3. Results

(a) Differences among cross types

Aggregate fitness (PC1) of between-population crosses was higher than fitness of within-population crosses, as indicated by the significant contrast for within- versus between-population crosses (table 2). Figure 2 illustrates the average fitness superiority of between- over within-population crosses in the absence and presence of interspecific competitors. This fitness superiority did not appear during a particular life stage, but accumulated over several stages. The F2 between-population crosses were not significantly different from F1 between-population crosses (table 2, contrast of BPC F1 versus BPC F2). Overall, we found evidence for heterosis and no significant evidence for outbreeding depression.

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Table 2

Results of generalized linear mixed models using restricted maximum likelihood, including the fixed effects of genetic distance (near- versus far-population pair), cross type (WPCtarget, WPCpartner, BPC F1, BPC F2), competition (with and without a grass competitor) and interaction terms including gene diversity (Hs), on the first component of a PCA on sexual and clonal fitness (significant effects with p<0.05 are in italics), and on the life stage fitness components of seed set, germination rate and survival combined with growth of rooted rosettes, and production of flowers and flower buds. The denominator degrees of freedom (d.f.Den) for testing the fixed effects were estimated by Satterthwaite's approximation.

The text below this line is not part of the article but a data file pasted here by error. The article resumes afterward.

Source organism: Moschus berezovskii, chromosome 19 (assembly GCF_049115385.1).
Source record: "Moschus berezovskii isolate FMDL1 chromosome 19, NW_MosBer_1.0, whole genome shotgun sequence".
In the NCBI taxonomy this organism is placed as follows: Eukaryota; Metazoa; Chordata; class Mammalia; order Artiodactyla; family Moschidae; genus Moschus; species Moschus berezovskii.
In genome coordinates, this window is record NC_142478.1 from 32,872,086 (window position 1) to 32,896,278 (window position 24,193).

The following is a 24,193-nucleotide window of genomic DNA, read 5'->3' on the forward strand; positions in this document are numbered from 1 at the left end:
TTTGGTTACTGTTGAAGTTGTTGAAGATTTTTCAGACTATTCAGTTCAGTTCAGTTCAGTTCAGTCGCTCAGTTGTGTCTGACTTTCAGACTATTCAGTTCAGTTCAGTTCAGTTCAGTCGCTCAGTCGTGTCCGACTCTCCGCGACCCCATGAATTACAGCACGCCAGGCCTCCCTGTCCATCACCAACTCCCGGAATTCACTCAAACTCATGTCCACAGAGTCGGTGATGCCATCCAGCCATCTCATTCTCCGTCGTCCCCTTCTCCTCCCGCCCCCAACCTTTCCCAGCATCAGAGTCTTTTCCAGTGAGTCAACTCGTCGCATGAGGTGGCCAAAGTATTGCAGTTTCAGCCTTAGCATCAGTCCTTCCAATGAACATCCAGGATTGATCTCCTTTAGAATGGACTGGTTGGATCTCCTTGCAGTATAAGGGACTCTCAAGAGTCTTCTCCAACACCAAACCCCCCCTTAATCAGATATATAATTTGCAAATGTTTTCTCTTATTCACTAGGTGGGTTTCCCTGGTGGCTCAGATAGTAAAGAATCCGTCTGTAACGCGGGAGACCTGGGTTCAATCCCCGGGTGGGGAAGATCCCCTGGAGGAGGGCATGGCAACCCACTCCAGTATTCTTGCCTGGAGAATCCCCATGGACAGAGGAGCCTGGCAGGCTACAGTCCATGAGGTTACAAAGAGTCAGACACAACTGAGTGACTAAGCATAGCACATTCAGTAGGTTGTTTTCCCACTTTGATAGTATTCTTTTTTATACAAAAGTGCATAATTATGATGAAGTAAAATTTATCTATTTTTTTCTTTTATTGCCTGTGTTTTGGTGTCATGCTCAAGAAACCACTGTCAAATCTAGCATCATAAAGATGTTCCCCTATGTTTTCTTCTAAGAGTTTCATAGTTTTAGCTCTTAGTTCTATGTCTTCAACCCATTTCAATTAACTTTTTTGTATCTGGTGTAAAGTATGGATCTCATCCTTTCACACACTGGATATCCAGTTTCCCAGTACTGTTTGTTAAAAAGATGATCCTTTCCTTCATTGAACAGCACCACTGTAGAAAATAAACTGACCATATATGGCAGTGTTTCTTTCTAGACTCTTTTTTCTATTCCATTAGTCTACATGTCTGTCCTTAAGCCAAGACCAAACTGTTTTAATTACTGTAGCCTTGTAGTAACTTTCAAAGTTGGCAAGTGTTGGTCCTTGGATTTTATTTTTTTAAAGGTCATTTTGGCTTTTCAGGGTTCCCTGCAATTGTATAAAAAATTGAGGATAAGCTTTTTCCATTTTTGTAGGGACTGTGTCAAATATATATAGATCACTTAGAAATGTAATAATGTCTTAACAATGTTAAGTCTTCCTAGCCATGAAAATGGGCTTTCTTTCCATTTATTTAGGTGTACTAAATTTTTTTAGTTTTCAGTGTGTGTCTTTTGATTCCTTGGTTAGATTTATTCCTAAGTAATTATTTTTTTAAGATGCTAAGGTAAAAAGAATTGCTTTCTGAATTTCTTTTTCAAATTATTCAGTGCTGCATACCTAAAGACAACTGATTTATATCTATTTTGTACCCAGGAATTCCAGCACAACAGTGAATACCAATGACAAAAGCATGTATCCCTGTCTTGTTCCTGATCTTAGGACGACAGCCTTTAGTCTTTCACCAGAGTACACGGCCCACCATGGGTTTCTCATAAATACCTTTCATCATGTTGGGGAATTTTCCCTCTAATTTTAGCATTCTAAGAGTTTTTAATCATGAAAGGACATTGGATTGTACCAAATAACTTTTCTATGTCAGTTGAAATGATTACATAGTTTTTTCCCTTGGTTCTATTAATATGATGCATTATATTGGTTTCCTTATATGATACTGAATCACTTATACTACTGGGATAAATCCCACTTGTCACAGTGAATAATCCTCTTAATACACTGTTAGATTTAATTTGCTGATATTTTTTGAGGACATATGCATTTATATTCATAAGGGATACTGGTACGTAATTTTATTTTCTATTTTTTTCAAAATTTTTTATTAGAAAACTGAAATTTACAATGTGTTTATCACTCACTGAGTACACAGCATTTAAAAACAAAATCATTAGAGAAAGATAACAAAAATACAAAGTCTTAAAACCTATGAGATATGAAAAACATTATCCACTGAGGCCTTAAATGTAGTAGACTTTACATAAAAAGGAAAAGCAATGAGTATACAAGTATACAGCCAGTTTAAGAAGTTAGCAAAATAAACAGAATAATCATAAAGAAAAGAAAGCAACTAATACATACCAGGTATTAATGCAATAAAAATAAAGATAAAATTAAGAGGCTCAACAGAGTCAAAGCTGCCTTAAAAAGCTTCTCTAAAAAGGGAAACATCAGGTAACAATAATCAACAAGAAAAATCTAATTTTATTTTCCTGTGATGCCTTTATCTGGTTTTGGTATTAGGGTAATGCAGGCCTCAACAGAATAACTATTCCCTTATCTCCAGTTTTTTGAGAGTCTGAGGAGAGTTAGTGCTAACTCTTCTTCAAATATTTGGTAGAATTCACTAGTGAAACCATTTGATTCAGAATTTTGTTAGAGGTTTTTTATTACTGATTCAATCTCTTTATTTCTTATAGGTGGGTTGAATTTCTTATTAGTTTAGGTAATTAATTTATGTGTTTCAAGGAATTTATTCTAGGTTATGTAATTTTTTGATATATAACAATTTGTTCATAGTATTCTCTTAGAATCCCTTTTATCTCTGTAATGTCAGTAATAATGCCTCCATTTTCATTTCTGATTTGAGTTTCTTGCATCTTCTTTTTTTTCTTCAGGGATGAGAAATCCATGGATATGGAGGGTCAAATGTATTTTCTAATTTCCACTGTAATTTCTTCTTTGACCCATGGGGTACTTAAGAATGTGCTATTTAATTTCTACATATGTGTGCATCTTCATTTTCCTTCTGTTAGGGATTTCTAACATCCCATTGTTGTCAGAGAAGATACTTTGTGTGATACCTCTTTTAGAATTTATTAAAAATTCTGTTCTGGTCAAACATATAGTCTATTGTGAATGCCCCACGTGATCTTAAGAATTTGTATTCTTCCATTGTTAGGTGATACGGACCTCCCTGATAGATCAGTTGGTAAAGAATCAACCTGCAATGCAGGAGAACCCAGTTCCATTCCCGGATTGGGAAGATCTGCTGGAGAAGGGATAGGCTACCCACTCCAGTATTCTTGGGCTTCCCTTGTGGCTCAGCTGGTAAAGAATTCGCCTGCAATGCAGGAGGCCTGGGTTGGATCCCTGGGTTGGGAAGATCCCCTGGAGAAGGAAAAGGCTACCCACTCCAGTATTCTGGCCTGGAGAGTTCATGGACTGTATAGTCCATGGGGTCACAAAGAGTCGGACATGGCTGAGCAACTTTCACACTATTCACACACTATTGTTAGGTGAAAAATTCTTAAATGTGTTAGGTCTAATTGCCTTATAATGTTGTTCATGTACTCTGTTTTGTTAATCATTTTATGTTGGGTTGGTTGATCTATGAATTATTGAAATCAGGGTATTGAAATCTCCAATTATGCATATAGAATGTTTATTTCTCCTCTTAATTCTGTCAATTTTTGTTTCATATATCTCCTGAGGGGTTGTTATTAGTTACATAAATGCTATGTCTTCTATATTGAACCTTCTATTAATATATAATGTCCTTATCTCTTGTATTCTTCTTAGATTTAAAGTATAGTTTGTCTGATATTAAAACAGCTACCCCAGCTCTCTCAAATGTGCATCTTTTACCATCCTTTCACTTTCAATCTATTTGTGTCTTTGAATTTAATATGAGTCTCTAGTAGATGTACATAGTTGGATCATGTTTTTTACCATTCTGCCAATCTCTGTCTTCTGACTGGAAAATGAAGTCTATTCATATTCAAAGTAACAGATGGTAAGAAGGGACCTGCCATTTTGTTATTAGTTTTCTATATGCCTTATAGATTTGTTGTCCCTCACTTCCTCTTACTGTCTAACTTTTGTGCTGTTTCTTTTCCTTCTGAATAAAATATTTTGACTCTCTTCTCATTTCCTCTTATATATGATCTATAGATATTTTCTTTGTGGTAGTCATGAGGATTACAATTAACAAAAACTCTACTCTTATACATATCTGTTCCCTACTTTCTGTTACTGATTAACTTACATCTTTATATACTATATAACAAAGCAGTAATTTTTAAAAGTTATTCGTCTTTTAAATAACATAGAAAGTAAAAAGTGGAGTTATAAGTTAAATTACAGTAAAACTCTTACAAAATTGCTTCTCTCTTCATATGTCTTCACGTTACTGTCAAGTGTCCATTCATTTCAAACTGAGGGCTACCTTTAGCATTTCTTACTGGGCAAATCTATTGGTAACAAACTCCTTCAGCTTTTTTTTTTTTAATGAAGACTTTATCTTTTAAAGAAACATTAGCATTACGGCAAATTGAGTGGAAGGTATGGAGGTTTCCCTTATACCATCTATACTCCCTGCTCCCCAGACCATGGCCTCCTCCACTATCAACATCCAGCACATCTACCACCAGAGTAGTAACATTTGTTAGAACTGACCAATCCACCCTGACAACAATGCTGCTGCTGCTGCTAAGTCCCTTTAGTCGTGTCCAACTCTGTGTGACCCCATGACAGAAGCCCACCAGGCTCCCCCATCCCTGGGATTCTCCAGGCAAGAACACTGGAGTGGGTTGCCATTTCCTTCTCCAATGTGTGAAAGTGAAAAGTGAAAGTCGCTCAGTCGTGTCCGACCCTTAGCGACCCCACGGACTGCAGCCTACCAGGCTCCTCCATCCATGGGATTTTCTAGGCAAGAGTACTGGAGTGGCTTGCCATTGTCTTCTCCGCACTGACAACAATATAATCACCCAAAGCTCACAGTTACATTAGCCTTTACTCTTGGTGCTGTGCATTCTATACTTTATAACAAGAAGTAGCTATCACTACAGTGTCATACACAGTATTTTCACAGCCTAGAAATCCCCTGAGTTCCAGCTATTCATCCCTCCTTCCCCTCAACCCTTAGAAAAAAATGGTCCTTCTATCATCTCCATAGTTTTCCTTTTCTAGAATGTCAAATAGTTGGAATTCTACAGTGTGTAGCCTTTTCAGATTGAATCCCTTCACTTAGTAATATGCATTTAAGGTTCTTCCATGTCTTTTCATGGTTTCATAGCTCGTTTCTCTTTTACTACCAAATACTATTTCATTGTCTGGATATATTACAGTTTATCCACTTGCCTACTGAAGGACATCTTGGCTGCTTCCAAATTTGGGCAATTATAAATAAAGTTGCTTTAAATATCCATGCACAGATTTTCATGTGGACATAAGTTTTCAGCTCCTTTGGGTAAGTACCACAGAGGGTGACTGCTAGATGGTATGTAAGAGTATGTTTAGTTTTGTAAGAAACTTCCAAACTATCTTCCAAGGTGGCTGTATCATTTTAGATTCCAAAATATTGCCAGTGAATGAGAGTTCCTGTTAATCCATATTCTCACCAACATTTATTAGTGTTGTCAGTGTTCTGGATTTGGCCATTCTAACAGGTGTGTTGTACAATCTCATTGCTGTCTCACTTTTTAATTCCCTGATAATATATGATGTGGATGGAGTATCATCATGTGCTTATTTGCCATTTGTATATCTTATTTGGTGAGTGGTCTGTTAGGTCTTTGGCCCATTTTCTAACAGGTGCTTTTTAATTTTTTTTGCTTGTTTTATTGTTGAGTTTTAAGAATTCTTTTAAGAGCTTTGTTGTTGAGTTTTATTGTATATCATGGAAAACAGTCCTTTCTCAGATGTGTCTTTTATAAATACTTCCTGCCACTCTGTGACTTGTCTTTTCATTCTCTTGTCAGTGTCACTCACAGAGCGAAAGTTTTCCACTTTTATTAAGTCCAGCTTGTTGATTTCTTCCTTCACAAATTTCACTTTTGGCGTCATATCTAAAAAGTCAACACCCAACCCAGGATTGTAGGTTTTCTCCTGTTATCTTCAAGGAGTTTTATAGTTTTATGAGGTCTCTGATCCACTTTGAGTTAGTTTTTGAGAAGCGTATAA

Figure 2

Mean aggregate fitness of within-population crosses and first (F1) and second (F2) generation between-population crosses of Ranunculus reptans in (a) the absence and (b) the presence of competition. Least square means are based on crosses for 10 population pairs of two genetic distance classes, 5 near-population pairs (open circles) and 5 far-population pairs (filled circles). Dashed lines connect within-population crosses of target and partner populations and predict between-population cross performance at half-distance if all gene effects were additive. Aggregate fitness is the first principal component of a PCA on multiplicative sexual and clonal fitness. Error bars depict ±1 s.e.

(b) The role of long-term population size